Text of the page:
Do you still believe in the dream of the cheap Android-based console? After the Ouya's lackluster launch and the Nvidia Shield's less-than-stellar adoption rates, do you have it in you to get excited one more time?
Amazon hopes so. Wednesday's Amazon Fire TV announcement sees the retailer enter the Android console market with a set-top box-meets-gaming-device product. But a gaming console is only as good as its games, so what is Amazon offering?
Big names, big games
There's a surprising amount of big-budget support for the Amazon Fire TV--something the Ouya never quite netted. Developers like Double Fine, TellTale, EA, Ubisoft, and 2K have all proffered support for the device, which already puts it in a better position than rival Android-based consoles.
As of now, you can go to Amazon's Fire TV store section and buy TellTale's critically-acclaimed Walking Dead, Ubisoft's Rayman Fiesta Run, Sega's Crazy Taxi and Sonic the Hedgehog, Double Fine's The Cave, and the mobile version of Minecraft (Pocket Edition).
Add in some independent games like Terraria and Electronic Super Joy, and some mobile favorites like Quell Memento and Canabalt HD--that's a damn solid lineup for launch. And to sweeten the deal, Amazon says we'll see thousands of games on Amazon Fire TV by next month. (There are currently 132.)
There's also the promise of future exclusives. In the wake of the Fire TV announcement, Kotaku learned that both Far Cry 2 designer Clint Hocking and Portal designer Kim Swift have been hired on by Amazon Game Studios. Those are some seriously talented people attached to a studio, though as Kim Swift's recent Ouya-exclusive game Soul Fjord can attest, names don't always carry a platform.
Now sure, you could just buy all of the games I listed above on your Android phone, connect a controller (whether through third-party cables or through Bluetooth), and play that way. Or you could buy most of those games on your PC or existing console. Or you could just decide that playing phone games on your TV is not the best idea in the world.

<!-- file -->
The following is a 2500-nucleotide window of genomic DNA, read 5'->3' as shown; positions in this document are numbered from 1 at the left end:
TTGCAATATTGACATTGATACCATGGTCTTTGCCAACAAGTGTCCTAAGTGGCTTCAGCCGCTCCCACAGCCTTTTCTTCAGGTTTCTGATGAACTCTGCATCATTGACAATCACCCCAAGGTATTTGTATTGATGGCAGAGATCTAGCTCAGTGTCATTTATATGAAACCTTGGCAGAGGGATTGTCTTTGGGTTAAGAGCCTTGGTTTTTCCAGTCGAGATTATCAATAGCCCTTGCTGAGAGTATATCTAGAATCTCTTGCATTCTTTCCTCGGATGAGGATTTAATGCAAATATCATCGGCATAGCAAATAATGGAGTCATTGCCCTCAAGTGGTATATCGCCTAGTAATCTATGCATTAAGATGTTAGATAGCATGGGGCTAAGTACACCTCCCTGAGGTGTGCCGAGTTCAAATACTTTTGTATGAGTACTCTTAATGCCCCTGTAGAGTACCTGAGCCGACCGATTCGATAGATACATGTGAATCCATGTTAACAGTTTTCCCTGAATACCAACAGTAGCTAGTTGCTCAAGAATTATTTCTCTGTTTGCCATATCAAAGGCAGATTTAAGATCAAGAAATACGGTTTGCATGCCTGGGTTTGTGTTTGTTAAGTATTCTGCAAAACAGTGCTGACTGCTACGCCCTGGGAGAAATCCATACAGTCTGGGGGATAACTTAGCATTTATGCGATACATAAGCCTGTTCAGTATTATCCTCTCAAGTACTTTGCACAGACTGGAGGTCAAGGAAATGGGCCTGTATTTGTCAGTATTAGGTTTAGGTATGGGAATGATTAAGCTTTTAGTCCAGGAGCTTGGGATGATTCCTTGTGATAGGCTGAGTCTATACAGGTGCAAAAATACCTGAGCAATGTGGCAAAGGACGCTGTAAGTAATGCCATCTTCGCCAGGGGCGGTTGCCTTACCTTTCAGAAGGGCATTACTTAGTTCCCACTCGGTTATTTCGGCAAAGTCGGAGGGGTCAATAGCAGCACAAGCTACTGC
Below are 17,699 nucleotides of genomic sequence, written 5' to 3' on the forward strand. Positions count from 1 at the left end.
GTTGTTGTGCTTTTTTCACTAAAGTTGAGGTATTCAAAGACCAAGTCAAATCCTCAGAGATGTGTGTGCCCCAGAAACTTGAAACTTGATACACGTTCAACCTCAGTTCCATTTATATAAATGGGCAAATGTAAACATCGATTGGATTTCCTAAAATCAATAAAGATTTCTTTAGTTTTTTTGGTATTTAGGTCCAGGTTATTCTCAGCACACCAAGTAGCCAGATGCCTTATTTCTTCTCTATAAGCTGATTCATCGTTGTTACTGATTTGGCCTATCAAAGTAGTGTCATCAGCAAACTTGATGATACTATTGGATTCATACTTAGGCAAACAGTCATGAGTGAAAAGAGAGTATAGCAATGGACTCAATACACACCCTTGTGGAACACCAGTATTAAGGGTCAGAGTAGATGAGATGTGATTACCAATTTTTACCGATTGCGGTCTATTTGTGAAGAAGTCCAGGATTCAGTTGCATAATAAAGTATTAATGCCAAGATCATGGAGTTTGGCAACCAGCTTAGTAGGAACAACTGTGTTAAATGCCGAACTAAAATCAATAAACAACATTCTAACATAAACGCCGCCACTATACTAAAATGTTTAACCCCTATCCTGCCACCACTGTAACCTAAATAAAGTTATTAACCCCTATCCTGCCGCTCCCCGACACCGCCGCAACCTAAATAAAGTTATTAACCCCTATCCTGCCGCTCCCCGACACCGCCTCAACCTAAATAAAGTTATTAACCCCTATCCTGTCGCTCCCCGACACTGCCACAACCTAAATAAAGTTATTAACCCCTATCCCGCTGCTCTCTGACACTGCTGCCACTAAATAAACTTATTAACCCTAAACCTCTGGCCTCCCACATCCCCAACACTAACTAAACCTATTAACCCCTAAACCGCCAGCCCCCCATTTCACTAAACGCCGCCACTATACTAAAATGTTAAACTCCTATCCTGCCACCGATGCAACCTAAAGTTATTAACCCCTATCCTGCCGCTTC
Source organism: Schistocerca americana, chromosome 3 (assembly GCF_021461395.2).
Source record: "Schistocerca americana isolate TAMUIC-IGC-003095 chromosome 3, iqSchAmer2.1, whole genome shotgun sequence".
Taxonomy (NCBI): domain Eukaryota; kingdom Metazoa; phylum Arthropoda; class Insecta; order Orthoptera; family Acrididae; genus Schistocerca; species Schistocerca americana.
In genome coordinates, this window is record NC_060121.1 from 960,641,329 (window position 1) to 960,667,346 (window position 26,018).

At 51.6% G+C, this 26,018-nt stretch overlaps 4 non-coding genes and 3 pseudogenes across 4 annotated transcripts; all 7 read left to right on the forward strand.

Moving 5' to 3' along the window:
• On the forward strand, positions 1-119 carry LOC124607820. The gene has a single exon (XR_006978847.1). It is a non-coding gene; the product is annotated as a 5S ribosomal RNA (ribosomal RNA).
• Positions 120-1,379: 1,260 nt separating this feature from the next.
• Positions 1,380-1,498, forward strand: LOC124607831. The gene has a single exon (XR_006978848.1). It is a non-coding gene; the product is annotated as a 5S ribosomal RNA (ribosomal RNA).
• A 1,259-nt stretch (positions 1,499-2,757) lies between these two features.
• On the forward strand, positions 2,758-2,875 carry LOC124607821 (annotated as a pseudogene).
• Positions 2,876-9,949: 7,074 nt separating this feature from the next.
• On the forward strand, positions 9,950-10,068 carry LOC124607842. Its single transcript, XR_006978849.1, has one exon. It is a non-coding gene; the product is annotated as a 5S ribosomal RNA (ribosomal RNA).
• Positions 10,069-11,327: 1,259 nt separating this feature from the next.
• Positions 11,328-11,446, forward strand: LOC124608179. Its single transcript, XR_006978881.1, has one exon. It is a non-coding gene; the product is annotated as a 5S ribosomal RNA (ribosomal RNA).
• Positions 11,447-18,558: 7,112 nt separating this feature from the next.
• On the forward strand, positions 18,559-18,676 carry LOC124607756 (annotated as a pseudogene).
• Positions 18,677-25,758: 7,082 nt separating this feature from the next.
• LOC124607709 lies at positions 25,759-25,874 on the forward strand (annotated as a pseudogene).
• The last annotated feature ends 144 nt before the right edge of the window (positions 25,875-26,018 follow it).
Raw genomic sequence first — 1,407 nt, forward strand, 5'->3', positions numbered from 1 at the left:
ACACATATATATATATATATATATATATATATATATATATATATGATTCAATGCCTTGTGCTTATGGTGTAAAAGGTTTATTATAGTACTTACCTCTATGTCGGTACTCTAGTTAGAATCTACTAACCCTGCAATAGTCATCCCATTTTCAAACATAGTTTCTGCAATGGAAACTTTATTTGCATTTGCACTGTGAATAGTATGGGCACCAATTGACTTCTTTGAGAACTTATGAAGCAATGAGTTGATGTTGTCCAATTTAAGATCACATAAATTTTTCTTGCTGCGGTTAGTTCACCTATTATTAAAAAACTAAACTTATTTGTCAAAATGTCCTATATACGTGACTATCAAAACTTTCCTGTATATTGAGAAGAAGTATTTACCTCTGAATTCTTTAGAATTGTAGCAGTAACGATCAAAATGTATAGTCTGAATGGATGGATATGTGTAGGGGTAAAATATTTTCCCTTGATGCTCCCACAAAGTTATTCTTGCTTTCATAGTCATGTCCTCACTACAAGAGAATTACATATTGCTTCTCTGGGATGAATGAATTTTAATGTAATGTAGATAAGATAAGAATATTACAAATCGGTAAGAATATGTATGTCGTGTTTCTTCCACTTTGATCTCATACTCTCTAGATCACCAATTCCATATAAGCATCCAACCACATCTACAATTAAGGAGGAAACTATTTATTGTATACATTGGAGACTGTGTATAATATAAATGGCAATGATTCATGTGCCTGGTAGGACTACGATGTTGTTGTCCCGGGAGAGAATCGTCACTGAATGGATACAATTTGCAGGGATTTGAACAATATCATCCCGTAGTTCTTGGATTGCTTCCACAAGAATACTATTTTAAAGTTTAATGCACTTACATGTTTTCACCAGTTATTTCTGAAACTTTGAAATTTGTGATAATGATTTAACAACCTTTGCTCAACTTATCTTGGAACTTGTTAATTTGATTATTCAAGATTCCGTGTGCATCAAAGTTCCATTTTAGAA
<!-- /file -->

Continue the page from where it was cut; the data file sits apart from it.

But if you were going to go that route, well, you undoubtedly already have. The Amazon Fire TV is not meant for you. In fact, Amazon's placement of games as a "bonus" to the set-top box capabilities is ingenious--it gets the box into houses, and then casually drapes the offer of games at unsuspecting consumers.
Amazon has co-opted Microsoft's marketing plan for the Xbox One, pitching this as a TV-and-games-all-in-one device, except there's less chance of blowback for Amazon because the Fire TV was never going to be seen as a core gaming device to begin with. A small round of applause for Amazon, if you please.
Of course, we'll have to see how Amazon's approach to gaming works once we get our hands on the box for some testing. After all, in the case of the Ouya, the controller turned out to be the device's Achilles' heel, turning a middling console into an out-and-out disaster. We'll have to test how games work both out of the box with the Fire TV's remote and Amazon's $40 add-on controller, plus any other Bluetooth controllers we have lying around.
Maybe the dream of the Android-based console is still alive, though. Amazon's developer support is unprecedented in this space; the trick will be to see how that support translates to the shipping product.